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Wild Bergamot Seeds

Monarda fistulosa

  • HOW TO GROW
  • FAST FACTS
  • REVIEWS

HOW TO GROW

Sowing: Direct sow in early spring, pressing lightly into the surface of the soil. Keep the soil lightly moist until germination, which should occur within 10-20 days at temperatures from 60-70 degrees F. When the seedlings can safely be handled, thin or transplant for wider spacing. For an early start, start the seed indoors 6-8 weeks before the last frost and transplant outdoors.

Growing: Water young plants occasionally. Mature plants prefer well-drained soil and can tolerate drought well. Too much moisture or overcrowding can cause mildew or other fungal diseases. This plant may self-seed, and often spreads by rhizomes. These blossoms attract hummingbirds, bees, and butterflies. Deadhead for the most blooms. After 2-3 years, the plants can be divided.

Harvesting: For cut flowers, choose stems with flowers that have just opened. Strip the foliage that will fall below the water level, and place in water immediately.

Seed Saving: When the flower spikes begin to dry and turn brown, remove them and spread them out to dry; thresh them to remove the seed. Shaking the entire plant's seed heads into a container is also effective, but the process should be repeated daily until all the seed has matured. Store the seed in a cool, dry place.

FAST FACTS

Common Names: Horsemint

Latin Name: Monarda fistulosa

Species Origin: US Native Wildflower

Type: Native Wildflowers

Life Cycle: Perennial

USDA Zones: 2, 3, 4, 5, 6, 7, 8, 9

US Regions: Mountain, Arid/Desert, Plains/Texas, Midwest, Northern, Northeast, Southeast

Seeds per Ounce: 79,000

Stratification: No Stratification

Germination Ease: No Stratification

Height: 48 Inches

Uses: Attracts Pollinators, Attracts Honeybees, Attracts Butterflies, Hummingbirds, Aromatic, Cut Flowers, Deer Resistant

Size Price Quantity
XL Mylar Packet (~2000 Seeds) $2.50 -+
1/16 Oz Mylar (1.77g) $4.80 -+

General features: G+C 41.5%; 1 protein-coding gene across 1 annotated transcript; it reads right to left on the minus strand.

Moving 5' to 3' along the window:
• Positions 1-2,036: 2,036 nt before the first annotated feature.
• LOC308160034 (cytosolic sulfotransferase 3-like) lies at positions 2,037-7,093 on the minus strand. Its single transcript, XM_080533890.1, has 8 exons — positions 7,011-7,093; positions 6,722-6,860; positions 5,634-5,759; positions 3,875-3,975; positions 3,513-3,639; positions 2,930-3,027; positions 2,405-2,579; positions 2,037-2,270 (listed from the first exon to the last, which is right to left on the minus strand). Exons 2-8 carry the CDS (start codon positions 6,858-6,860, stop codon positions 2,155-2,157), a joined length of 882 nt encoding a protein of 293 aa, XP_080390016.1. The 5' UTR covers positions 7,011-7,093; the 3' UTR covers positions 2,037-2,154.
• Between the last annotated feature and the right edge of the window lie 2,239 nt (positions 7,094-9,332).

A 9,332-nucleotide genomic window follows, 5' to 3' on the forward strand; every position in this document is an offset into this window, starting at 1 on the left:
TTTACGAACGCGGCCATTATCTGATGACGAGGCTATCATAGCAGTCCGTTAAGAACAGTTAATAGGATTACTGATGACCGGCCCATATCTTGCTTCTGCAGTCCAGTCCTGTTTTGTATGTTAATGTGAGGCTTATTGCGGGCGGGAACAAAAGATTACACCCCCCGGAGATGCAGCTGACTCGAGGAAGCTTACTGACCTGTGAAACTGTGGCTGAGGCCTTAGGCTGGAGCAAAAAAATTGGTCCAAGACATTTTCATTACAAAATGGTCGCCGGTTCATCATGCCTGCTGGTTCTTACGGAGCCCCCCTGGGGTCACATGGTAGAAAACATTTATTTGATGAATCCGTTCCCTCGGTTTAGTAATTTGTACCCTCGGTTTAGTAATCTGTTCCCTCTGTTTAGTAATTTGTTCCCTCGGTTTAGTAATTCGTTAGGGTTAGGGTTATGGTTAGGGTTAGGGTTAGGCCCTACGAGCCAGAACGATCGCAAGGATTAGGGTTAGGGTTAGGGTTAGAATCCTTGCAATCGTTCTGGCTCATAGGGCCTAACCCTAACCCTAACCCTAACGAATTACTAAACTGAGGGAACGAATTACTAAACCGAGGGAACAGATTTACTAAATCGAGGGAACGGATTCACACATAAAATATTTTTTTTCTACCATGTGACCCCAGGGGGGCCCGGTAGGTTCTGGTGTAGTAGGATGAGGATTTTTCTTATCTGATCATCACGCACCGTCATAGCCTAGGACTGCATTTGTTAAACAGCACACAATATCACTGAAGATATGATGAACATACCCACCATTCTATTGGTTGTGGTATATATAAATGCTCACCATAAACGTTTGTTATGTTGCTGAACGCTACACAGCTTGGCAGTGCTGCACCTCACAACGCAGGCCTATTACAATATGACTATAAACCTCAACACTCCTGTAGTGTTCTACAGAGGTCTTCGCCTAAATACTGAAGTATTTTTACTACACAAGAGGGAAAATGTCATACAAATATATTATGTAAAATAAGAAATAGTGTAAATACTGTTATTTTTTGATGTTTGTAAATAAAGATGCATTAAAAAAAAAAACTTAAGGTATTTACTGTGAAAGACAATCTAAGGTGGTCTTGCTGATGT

1/4 Oz Mylar (7.09g) $7.20 -+
1 Oz Mylar (28.4g) $16.00 -+
1/4 Lb Mylar (113g) $64.00 -+
1 Lb Mylar (454g) $240.00 -+
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DESCRIPTION

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Besides being a popular choice for making herbal tea, this plant once had a place in many homes as a sweet scented potpourri. The essential oils in its leaves also made it an excellent flavoring for both foods and beverages. Because of its many uses and its stunning blossoms, the Herb Society of America gave this plant the 2013 Notable Native Herb award. The genus name Monarda honors Spanish botanist Nicolas Bautista Monardes, who studied herbal and medicinal plants from North America during the 16th century. The species name "fistulas" comes from a Latin word meaning "tubular," referring to the shape of each flower's many spikes.


HOW TO GROW

Sowing: Direct sow in early spring, pressing lightly into the surface of the soil. Keep the soil lightly moist until germination, which should occur within 10-20 days at temperatures from 60-70 degrees F. When the seedlings can safely be handled, thin or transplant for wider spacing. For an early start, start the seed indoors 6-8 weeks before the last frost and transplant outdoors.

Growing: Water young plants occasionally. Mature plants prefer well-drained soil and can tolerate drought well. Too much moisture or overcrowding can cause mildew or other fungal diseases. This plant may self-seed, and often spreads by rhizomes. These blossoms attract hummingbirds, bees, and butterflies. Deadhead for the most blooms. After 2-3 years, the plants can be divided.

Harvesting: For cut flowers, choose stems with flowers that have just opened. Strip the foliage that will fall below the water level, and place in water immediately.

Seed Saving: When the flower spikes begin to dry and turn brown, remove them and spread them out to dry; thresh them to remove the seed. Shaking the entire plant's seed heads into a container is also effective, but the process should be repeated daily until all the seed has matured. Store the seed in a cool, dry place.

FAST FACTS

Common Names: Horsemint

Latin Name: Monarda fistulosa

Species Origin: US Native Wildflower

Type: Native Wildflowers

Life Cycle: Perennial

USDA Zones: 2, 3, 4, 5, 6, 7, 8, 9

US Regions: Mountain, Arid/Desert, Plains/Texas, Midwest, Northern, Northeast, Southeast

Seeds per Ounce: 79,000

Stratification: No Stratification

Germination Ease: No Stratification

Height: 48 Inches

Uses: Attracts Pollinators, Attracts Honeybees, Attracts Butterflies, Hummingbirds, Aromatic, Cut Flowers, Deer Resistant

Reviews